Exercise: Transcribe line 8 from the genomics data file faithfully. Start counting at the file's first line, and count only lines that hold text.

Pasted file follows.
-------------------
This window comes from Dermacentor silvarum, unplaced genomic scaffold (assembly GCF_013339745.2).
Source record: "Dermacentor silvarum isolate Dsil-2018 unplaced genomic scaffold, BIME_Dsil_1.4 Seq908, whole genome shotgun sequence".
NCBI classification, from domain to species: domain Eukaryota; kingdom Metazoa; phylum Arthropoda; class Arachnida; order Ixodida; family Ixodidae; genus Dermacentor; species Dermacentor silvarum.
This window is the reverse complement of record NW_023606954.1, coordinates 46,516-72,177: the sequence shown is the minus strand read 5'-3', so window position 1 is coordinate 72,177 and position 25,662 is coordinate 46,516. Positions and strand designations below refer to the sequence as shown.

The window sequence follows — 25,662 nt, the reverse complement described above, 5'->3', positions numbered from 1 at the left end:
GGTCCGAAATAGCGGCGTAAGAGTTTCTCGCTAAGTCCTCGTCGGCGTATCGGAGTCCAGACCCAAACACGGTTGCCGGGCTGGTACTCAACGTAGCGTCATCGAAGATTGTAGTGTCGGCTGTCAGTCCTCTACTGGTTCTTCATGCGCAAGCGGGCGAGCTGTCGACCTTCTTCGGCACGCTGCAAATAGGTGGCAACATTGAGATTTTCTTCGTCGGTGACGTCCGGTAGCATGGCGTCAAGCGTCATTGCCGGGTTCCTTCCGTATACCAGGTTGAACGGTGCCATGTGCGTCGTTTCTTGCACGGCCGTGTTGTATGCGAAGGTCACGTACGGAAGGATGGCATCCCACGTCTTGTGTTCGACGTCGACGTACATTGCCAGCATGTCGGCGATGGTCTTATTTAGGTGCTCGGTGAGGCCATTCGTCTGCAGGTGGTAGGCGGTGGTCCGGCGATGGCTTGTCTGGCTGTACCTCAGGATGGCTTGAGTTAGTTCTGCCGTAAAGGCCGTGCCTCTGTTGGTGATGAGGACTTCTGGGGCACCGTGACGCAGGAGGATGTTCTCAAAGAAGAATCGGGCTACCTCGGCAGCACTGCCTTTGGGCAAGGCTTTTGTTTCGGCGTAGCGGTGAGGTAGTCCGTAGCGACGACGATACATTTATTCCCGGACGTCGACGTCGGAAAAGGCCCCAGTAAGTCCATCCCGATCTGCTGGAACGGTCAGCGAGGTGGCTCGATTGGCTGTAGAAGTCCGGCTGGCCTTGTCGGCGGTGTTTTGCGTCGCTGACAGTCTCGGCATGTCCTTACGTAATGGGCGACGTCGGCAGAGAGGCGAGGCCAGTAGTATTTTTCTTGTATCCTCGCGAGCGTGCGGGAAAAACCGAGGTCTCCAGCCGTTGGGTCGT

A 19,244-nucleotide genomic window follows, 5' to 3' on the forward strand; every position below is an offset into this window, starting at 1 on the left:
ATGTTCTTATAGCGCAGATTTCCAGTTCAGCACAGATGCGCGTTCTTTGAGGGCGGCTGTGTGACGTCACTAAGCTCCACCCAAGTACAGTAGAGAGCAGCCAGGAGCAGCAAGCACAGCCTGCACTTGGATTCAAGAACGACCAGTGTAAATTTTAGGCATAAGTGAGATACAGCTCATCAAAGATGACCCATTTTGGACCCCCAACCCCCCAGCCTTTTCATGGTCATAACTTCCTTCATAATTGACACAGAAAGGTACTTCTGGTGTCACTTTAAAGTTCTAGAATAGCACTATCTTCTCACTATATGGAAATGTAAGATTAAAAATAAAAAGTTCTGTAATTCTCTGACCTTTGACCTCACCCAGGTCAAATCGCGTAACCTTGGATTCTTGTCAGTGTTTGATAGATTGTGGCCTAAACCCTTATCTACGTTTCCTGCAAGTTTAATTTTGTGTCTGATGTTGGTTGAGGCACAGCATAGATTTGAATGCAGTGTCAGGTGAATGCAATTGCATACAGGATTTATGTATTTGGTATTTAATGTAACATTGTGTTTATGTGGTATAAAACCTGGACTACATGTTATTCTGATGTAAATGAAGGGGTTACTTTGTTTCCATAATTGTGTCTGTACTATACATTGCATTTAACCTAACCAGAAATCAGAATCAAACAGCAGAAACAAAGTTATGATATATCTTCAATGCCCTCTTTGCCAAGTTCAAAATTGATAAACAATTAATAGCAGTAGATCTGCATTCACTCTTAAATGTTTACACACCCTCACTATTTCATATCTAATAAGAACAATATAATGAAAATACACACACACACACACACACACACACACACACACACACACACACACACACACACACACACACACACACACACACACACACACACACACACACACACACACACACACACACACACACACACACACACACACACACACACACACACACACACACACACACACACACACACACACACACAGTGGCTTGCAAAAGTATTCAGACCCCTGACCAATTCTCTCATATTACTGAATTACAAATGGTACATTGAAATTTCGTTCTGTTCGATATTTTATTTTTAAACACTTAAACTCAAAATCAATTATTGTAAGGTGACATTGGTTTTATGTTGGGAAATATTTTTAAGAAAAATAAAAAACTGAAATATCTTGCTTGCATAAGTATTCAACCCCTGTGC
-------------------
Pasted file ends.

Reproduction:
ATGTTCTTATAGCGCAGATTTCCAGTTCAGCACAGATGCGCGTTCTTTGAGGGCGGCTGTGTGACGTCACTAAGCTCCACCCAAGTACAGTAGAGAGCAGCCAGGAGCAGCAAGCACAGCCTGCACTTGGATTCAAGAACGACCAGTGTAAATTTTAGGCATAAGTGAGATACAGCTCATCAAAGATGACCCATTTTGGACCCCCAACCCCCCAGCCTTTTCATGGTCATAACTTCCTTCATAATTGACACAGAAAGGTACTTCTGGTGTCACTTTAAAGTTCTAGAATAGCACTATCTTCTCACTATATGGAAATGTAAGATTAAAAATAAAAAGTTCTGTAATTCTCTGACCTTTGACCTCACCCAGGTCAAATCGCGTAACCTTGGATTCTTGTCAGTGTTTGATAGATTGTGGCCTAAACCCTTATCTACGTTTCCTGCAAGTTTAATTTTGTGTCTGATGTTGGTTGAGGCACAGCATAGATTTGAATGCAGTGTCAGGTGAATGCAATTGCATACAGGATTTATGTATTTGGTATTTAATGTAACATTGTGTTTATGTGGTATAAAACCTGGACTACATGTTATTCTGATGTAAATGAAGGGGTTACTTTGTTTCCATAATTGTGTCTGTACTATACATTGCATTTAACCTAACCAGAAATCAGAATCAAACAGCAGAAACAAAGTTATGATATATCTTCAATGCCCTCTTTGCCAAGTTCAAAATTGATAAACAATTAATAGCAGTAGATCTGCATTCACTCTTAAATGTTTACACACCCTCACTATTTCATATCTAATAAGAACAATATAATGAAAATACACACACACACACACACACACACACACACACACACACACACACACACACACACACACACACACACACACACACACACACACACACACACACACACACACACACACACACACACACACACACACACACACACACACACACACACACACACACACACACACACACACACACACACACAGTGGCTTGCAAAAGTATTCAGACCCCTGACCAATTCTCTCATATTACTGAATTACAAATGGTACATTGAAATTTCGTTCTGTTCGATATTTTATTTTTAAACACTTAAACTCAAAATCAATTATTGTAAGGTGACATTGGTTTTATGTTGGGAAATATTTTTAAGAAAAATAAAAAACTGAAATATCTTGCTTGCATAAGTATTCAACCCCTGTGC